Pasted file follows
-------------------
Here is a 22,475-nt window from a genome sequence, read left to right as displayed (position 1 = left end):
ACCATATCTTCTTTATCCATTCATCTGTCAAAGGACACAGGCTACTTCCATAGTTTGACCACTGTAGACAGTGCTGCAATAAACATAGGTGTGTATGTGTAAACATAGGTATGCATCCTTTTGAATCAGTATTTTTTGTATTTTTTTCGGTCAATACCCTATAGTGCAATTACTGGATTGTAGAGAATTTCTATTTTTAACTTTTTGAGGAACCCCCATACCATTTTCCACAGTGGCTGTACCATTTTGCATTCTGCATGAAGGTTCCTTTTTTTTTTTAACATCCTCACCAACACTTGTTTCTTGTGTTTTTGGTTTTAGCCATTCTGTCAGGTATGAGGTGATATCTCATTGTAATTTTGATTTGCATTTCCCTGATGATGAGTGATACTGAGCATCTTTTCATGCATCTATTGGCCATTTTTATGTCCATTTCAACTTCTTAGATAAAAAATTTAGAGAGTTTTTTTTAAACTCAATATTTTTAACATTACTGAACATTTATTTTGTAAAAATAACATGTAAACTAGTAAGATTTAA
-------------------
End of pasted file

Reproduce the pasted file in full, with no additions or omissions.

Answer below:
Here is a 22,475-nt window from a genome sequence, read left to right as displayed (position 1 = left end):
ACCATATCTTCTTTATCCATTCATCTGTCAAAGGACACAGGCTACTTCCATAGTTTGACCACTGTAGACAGTGCTGCAATAAACATAGGTGTGTATGTGTAAACATAGGTATGCATCCTTTTGAATCAGTATTTTTTGTATTTTTTTCGGTCAATACCCTATAGTGCAATTACTGGATTGTAGAGAATTTCTATTTTTAACTTTTTGAGGAACCCCCATACCATTTTCCACAGTGGCTGTACCATTTTGCATTCTGCATGAAGGTTCCTTTTTTTTTTTAACATCCTCACCAACACTTGTTTCTTGTGTTTTTGGTTTTAGCCATTCTGTCAGGTATGAGGTGATATCTCATTGTAATTTTGATTTGCATTTCCCTGATGATGAGTGATACTGAGCATCTTTTCATGCATCTATTGGCCATTTTTATGTCCATTTCAACTTCTTAGATAAAAAATTTAGAGAGTTTTTTTTAAACTCAATATTTTTAACATTACTGAACATTTATTTTGTAAAAATAACATGTAAACTAGTAAGATTTAA